By Clyde Russell
LAUNCESTON, Australia (Reuters) – (The opinions expressed here are those of the author, a columnist for Reuters.)
U.S. crude oil is starting to trickle back to China with three cargoes slated to arrive next month, but volumes are still a long way off levels prior to the outbreak of trade hostilities between the world’s two largest economies.
Vessel-tracking data compiled by Refinitiv shows three tankers carrying 3.94 million barrels are en route from the United States to China and will arrive in February.
This is up from zero cargoes slated to arrive in January, a mere one in December and zero in both November and October.
Prior to the tit-for-tat tariffs being imposed from the middle of last year, crude oil was a success story in the U.S.-China trade relationship as Beijing bought increasing volumes of booming U.S. shale oil production.
In the first nine months of this year, China imported about 328,000 barrels per day (bpd) from the United States, representing about 3.6 percent of its total crude imports.
(GRAPHIC: China’s imports of U.S. crude vs WTI Houston, Girassol: tmsnrt.rs/2RBeVDA)
China’s imports of U.S. crude reached a record high of about 460,000 bpd in June, according to the Refinitiv data.
It’s worth noting that China hasn’t imposed any tariff on U.S. crude imports, unlike coal and liquefied natural gas, which were included in Beijing’s retaliatory measures.
What seems clear is that Chinese refiners decided to hold back on buying U.S. crude either because they were nudged in that direction by the government, or because they were concerned that a tariff would be imposed.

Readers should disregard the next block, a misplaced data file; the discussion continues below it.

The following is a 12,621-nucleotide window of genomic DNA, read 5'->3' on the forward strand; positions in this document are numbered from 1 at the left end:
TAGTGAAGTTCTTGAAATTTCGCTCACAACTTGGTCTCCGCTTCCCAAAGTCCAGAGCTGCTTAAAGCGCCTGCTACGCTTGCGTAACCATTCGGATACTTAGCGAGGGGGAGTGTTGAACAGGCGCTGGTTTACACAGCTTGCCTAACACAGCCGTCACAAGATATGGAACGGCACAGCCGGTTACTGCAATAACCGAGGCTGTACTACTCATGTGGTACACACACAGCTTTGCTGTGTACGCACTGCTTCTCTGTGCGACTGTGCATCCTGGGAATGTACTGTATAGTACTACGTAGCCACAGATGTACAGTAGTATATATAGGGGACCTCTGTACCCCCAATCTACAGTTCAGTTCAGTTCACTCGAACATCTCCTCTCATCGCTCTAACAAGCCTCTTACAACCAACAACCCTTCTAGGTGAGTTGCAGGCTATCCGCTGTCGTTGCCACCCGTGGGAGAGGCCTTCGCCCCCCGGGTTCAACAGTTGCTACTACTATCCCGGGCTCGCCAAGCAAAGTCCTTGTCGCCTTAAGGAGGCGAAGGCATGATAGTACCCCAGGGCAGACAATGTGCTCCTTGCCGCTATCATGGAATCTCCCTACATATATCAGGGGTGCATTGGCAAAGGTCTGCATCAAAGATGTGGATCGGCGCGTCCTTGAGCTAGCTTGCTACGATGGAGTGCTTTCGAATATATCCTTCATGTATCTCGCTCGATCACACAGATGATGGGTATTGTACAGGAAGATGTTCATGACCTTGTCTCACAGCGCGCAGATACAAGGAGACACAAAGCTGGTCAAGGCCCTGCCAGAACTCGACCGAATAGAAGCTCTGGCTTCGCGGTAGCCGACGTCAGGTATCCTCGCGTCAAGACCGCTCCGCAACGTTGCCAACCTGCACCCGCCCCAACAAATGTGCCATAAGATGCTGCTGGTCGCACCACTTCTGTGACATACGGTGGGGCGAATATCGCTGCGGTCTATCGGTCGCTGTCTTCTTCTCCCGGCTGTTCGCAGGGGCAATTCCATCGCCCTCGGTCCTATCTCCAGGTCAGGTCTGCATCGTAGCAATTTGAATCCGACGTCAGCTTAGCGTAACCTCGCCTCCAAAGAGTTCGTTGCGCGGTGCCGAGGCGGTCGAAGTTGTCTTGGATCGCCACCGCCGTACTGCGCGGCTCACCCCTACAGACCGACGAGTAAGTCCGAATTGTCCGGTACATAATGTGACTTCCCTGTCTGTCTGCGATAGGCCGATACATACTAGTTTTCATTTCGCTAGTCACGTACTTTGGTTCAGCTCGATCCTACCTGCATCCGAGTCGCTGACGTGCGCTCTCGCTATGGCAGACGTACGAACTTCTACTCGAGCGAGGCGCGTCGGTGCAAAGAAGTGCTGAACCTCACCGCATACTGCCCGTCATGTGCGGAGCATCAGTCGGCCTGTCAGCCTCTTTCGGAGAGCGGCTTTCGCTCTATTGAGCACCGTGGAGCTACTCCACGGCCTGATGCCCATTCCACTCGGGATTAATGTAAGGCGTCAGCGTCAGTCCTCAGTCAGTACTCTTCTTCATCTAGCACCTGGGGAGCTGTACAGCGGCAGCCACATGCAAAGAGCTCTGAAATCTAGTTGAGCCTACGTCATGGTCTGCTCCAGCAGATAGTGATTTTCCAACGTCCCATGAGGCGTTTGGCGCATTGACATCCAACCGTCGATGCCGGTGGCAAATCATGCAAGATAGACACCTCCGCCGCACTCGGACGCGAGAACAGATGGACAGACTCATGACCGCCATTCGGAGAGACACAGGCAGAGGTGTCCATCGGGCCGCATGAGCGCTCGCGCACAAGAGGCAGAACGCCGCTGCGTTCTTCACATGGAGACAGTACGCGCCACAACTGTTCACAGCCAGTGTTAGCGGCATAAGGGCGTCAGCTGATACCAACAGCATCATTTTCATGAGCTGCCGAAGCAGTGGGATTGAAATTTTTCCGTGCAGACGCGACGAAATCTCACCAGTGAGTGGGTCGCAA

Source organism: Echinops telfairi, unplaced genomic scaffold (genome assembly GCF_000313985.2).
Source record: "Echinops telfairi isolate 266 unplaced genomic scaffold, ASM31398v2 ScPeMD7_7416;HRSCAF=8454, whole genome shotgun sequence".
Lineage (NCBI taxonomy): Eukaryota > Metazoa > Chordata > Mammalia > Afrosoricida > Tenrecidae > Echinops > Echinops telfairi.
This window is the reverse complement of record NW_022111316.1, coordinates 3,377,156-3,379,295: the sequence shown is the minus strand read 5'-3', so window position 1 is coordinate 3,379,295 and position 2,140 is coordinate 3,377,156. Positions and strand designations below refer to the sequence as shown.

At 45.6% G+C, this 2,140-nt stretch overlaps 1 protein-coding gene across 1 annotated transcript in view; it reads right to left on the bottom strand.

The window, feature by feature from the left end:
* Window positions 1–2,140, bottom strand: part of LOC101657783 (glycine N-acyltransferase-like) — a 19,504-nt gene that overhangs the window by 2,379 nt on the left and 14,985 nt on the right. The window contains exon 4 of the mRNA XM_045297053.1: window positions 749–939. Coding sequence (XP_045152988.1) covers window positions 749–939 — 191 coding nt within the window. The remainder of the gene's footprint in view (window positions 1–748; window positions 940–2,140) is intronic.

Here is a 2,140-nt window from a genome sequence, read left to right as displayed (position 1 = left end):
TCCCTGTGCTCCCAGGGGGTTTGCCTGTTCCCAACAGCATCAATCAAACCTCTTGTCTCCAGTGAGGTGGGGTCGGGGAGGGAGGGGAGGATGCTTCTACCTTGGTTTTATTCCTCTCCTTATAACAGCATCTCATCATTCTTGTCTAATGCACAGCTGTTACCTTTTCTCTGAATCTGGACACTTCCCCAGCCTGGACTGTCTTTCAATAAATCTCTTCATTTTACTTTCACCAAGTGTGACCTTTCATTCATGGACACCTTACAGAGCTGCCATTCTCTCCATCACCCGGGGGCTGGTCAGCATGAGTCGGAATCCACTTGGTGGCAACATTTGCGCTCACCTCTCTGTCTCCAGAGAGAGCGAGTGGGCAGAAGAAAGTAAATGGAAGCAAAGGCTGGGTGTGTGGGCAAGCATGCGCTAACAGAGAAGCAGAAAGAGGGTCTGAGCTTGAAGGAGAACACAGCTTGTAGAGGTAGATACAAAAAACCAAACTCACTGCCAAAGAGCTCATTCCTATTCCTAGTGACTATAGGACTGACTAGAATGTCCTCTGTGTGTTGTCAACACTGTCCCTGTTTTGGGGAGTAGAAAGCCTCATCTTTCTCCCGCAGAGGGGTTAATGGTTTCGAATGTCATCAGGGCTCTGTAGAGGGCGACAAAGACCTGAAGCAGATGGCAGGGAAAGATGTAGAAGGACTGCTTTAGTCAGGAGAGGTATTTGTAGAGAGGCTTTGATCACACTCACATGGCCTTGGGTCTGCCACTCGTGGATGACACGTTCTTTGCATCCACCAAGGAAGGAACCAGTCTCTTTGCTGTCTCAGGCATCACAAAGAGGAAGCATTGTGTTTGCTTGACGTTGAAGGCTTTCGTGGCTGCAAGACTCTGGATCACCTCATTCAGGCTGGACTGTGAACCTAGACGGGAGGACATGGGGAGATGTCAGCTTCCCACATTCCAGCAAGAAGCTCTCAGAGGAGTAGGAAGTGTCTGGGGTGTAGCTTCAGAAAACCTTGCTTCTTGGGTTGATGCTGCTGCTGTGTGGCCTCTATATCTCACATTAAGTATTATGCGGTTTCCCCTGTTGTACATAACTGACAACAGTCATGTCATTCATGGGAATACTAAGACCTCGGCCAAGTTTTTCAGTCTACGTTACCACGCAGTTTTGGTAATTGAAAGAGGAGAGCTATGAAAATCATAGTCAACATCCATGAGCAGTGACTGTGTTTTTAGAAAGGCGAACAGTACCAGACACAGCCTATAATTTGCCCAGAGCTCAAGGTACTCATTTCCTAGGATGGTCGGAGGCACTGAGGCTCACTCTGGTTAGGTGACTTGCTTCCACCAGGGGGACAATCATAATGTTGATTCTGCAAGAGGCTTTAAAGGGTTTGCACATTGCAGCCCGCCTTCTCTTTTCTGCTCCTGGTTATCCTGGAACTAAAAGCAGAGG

Using crude oil for politics is certainly nothing new, so the resumption of trade between China and the United States may well depend on the status of talks between the administration of President Donald Trump and its counterpart in Beijing.
However, if the U.S.-China crude trade was strictly about economics, it’s likely that U.S. crude prices will have to fall some more, especially relative to competing grades of West African crude.
CAN WTI COMPETE IN ASIA?
The bulk of the U.S. crude going to Asia is light and sweet, and therefore competes with grades like Nigeria’s Bonny Light and Angola’s Girassol.
While West Texas Intermediate (WTI) futures have dropped sharply since their peak in early October, the price of physical WTI delivered in Houston, as assessed by Argus Media, hasn’t fallen by as much.
WTI Houston was at $53.88 a barrel on Jan. 4, while WTI futures were at $47.96, a discount of $5.92 a barrel.
Six months ago, WTI Houston was at $75.79 a barrel and the futures were $74.13, showing that since then the investor market has become more bearish on U.S. crude prices than the physical market.
Comparing WTI Houston to Girassol shows that the Angolan grade traded at a small premium on Jan. 4, closing at $56.24 a barrel to WTI Houston’s $53.38.
The small price advantage for the physical WTI is not enough to overcome the higher cost of a longer voyage to Asia, meaning that U.S. crude is currently uncompetitive.
This suggests that U.S. exporters will have to be prepared to offer deeper discounts if they wish to displace West African barrels from the Asian markets.
A further complicating factor is the new output cuts announced by OPEC and its allies, chiefly Russia.
It’s likely that much of the oil affected by the production restrictions will be medium to heavy grades, given that the bulk of the cutting will be done by Saudi Arabia and Russia.
This is likely to tighten the market for heavier grades, which are not readily replaced by light crudes, such as WTI, even if there are plentiful supplies of the light crudes.
This means that even if the United States is increasing its output, there may not be enough demand for light crudes to soak up the extra supply.
Editing by Richard Pullin